– Long-term missing bridgeworks or prosthesis, edentulous mandible
– Advanced endodontic damage
– Trauma (tooth fracture)
– Oral cancer surgery
Periodontal diseases represent can-indications. Treatment planning is running more complex. The decision- making comprises a time-tested therapeutic approach. In advanced periodontal settings of more than 50 per cent bone loss with furcation involvement level III, patients suffer from oral discomfort. The tooth prognosis becomes less positive, the frequencies of follow-up visits increase. Periodontal therapy ‘before’ implant planning is aimed at saving doubtful (not hopeless) teeth with a grace period of at least three to six months to evaluate for periodontal treatment outcomes. Thorough scaling and root planing frequently results in a mid-term improvement (two years) up to a long-term stabilisation (five years) of preliminary affected teeth.
The decision to maintain the periodontally compromised dentition undergoes the following criteria:
– Patients with no personal preferences to comfort, aesthetics and costs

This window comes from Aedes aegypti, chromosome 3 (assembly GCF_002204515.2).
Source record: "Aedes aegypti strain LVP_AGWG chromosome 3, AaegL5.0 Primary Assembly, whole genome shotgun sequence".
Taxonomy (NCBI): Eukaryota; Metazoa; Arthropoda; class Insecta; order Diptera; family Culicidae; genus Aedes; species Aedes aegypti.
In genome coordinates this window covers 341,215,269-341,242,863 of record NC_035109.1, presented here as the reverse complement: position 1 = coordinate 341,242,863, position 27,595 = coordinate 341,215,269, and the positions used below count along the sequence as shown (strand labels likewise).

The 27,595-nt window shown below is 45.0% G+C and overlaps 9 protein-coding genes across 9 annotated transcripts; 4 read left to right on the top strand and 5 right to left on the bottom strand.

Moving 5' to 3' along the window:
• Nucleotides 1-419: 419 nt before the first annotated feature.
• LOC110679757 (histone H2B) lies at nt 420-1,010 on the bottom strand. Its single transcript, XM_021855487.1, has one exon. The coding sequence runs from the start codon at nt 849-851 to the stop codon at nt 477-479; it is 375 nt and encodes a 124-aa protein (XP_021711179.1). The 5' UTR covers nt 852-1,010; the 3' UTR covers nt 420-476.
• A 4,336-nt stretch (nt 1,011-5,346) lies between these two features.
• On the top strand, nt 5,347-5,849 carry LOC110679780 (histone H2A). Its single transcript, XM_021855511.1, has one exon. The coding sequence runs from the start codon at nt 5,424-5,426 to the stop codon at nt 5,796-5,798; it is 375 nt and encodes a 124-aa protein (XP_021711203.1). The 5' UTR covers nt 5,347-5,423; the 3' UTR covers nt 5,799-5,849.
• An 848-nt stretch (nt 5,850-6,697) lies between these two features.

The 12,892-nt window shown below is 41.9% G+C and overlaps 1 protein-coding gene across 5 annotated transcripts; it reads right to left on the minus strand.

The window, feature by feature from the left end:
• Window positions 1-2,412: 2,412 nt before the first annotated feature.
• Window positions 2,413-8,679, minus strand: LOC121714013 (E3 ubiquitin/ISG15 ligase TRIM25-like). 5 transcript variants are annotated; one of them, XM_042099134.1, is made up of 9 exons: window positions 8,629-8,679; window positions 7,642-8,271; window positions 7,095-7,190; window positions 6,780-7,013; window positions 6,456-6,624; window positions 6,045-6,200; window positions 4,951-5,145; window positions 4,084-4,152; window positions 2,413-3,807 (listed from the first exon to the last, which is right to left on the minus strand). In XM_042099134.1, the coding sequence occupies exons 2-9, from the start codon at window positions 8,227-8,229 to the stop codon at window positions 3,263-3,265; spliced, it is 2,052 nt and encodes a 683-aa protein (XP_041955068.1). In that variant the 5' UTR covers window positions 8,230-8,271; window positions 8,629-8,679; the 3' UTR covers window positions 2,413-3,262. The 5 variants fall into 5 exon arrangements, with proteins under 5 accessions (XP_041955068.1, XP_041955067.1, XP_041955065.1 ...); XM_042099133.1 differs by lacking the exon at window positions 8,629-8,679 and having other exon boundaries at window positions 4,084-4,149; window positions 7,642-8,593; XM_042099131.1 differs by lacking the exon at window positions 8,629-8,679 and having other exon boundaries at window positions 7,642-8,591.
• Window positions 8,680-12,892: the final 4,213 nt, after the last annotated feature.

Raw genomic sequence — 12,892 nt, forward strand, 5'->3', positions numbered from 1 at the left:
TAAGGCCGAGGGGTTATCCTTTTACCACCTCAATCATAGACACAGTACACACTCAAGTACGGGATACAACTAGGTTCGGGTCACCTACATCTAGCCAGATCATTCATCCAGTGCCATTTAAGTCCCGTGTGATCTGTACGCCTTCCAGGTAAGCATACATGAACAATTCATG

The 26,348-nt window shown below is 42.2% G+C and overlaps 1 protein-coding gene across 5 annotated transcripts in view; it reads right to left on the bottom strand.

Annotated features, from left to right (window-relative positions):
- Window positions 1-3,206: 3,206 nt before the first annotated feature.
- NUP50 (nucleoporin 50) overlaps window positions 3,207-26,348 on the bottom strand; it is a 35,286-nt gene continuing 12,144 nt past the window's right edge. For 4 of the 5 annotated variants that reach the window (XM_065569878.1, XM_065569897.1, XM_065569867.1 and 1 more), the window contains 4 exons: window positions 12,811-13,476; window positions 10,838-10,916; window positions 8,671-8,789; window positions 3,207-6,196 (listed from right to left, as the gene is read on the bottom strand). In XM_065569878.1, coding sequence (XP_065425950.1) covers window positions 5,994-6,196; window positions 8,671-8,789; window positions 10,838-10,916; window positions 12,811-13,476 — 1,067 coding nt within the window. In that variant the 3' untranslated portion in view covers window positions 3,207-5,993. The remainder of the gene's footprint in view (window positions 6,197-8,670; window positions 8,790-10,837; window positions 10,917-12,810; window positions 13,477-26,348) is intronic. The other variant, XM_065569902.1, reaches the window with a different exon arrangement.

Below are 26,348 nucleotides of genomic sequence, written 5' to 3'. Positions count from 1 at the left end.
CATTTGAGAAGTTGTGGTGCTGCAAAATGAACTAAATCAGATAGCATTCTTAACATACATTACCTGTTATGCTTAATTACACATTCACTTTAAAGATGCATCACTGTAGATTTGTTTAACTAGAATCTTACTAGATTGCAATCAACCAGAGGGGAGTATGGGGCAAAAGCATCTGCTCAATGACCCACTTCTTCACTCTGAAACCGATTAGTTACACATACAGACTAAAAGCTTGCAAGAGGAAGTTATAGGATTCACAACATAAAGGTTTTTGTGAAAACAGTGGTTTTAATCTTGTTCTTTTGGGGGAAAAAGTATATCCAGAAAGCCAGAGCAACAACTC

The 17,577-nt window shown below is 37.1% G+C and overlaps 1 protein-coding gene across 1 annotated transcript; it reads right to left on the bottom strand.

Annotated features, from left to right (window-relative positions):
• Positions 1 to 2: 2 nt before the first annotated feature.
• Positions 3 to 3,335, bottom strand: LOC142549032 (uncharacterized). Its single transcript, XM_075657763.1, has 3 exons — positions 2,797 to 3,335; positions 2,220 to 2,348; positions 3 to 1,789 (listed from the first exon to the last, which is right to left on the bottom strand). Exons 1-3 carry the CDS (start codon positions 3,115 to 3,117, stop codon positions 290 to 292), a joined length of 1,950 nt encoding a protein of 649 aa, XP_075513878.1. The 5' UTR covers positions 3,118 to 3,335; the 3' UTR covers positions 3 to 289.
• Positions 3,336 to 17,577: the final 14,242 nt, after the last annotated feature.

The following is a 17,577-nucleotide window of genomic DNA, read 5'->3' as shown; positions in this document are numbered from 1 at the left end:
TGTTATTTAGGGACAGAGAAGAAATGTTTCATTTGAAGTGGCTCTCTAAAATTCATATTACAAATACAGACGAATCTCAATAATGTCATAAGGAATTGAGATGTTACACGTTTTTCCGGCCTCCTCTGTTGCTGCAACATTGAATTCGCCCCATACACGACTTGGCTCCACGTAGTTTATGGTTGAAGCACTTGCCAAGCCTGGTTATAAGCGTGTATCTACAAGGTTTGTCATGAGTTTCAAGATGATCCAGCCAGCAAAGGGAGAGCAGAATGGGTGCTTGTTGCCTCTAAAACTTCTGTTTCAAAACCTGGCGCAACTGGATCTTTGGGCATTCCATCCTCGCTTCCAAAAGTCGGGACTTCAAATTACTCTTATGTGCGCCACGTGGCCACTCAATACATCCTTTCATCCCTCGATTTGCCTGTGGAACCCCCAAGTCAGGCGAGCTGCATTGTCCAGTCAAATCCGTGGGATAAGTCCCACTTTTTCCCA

– Patients willing to accept enhanced tooth mobility, occasional food impaction and frequent professional tooth cleaning
– Individuals with chronic diseases and autoimmune disorders
The recommendation to replace affected teeth with implants is indicated in the following clinical situations and should be planned on-time after completion of periodontal therapy (three to six months):
– Patients running a demanding business striving for fixed teeth
– Enhanced masticatory and cleaning comfort
– Long-term rehabilitation with low input in time, effort and expenses
Currently, the items above are effective at implant placements within the local bone, minor lateral hard and soft tissue deficiencies, following sinus floor elevation, in settings with sufficient implant abutment distances of 3mm and after periodontal therapy. Extended surgical protocols enhance treatment time, render the case prognosis uncertain and may aggravate long-term success.
Implant therapy in advanced periodontal disease